Messing around with pH generally isn't suggested unless breeding parameters or other specific scenarios require it. Most domestically raised fish are readily adaptable to hard and high pH water. Many users on the board (including me) have no issues with their tanks and have high pH and gH.
 
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fyshfuud

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Hello @maggie thecat and thanks for your answer. I'm aware that adjusting ph isn't necessarily needed or suggested. When I did it in the past, it was for the benefit of some wild cobitis at the suggestion of the importer herself. I had them at 7.6, well within the acceptable range, but when I dropped the ph slowly to 6.8 I couldn't believe the results. Not only were the wild loaches much more colored up and active as she suggested, but all of my domestics responded as well. My honey gourami and eye spot rasbora even started spawning. So, even though 7.6 was fine; 6.8 was clearly better.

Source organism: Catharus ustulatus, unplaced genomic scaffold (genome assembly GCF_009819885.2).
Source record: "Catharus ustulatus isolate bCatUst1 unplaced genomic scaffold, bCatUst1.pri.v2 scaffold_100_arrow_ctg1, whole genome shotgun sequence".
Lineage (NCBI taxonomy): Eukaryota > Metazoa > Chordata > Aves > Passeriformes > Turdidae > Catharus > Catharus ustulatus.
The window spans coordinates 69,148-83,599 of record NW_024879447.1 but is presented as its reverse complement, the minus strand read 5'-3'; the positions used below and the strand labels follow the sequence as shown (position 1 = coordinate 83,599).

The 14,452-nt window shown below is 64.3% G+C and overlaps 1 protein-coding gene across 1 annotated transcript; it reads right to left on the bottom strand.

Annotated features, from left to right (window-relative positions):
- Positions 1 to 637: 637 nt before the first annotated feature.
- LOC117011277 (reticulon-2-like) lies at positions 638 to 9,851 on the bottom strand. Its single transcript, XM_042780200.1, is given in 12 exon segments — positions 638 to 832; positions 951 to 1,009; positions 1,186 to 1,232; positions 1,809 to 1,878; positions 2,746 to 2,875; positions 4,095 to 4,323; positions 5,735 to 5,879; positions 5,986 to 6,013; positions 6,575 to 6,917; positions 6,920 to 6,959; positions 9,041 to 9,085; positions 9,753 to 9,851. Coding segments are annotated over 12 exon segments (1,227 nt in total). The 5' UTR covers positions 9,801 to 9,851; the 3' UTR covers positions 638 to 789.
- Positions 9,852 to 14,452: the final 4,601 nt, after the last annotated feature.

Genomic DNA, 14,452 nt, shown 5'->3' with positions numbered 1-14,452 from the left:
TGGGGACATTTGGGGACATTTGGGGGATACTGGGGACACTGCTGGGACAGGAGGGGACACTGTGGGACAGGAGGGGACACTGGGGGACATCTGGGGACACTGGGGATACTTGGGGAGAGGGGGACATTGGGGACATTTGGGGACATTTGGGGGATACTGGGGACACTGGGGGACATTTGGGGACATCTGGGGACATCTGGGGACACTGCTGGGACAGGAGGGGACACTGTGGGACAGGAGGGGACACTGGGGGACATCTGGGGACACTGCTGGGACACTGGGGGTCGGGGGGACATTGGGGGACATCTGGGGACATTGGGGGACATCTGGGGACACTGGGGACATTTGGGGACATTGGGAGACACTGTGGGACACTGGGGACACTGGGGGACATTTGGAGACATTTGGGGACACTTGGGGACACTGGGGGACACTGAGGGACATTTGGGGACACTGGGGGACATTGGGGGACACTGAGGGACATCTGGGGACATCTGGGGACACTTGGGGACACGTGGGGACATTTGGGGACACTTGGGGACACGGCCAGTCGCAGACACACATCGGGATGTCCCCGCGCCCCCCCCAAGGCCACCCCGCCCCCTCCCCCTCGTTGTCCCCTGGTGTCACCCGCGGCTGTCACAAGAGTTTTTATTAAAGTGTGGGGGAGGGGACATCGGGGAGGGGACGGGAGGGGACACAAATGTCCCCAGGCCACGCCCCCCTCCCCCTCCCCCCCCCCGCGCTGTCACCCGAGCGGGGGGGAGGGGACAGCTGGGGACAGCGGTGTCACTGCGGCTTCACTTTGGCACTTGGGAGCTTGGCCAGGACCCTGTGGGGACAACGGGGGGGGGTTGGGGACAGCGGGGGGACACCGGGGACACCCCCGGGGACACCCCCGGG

That was a totally different scenario though. That was a 30 gal, and the change was done slowly over a couple of months in an aged aquarium. It's certainly not my intent to breed anything in the 10 gal, but if my fish will be more comfortable at a lower ph, I will adjust. I'm not sure how to equate ph to myself but I figure if I'm fine sitting here at 78 degrees, but am snug as a bug at 74, then why not turn on the fan? I feel the same for the fish. If I can make an adjustment that is of virtually no consequence to make them that much more snug then why not? Plus, since ammonia etc is more harmful at higher ph, that makes it a factor as well. I need all the extra wiggle room I can get in trying to keep a 10 gal balanced. They can fluctuate so quickly.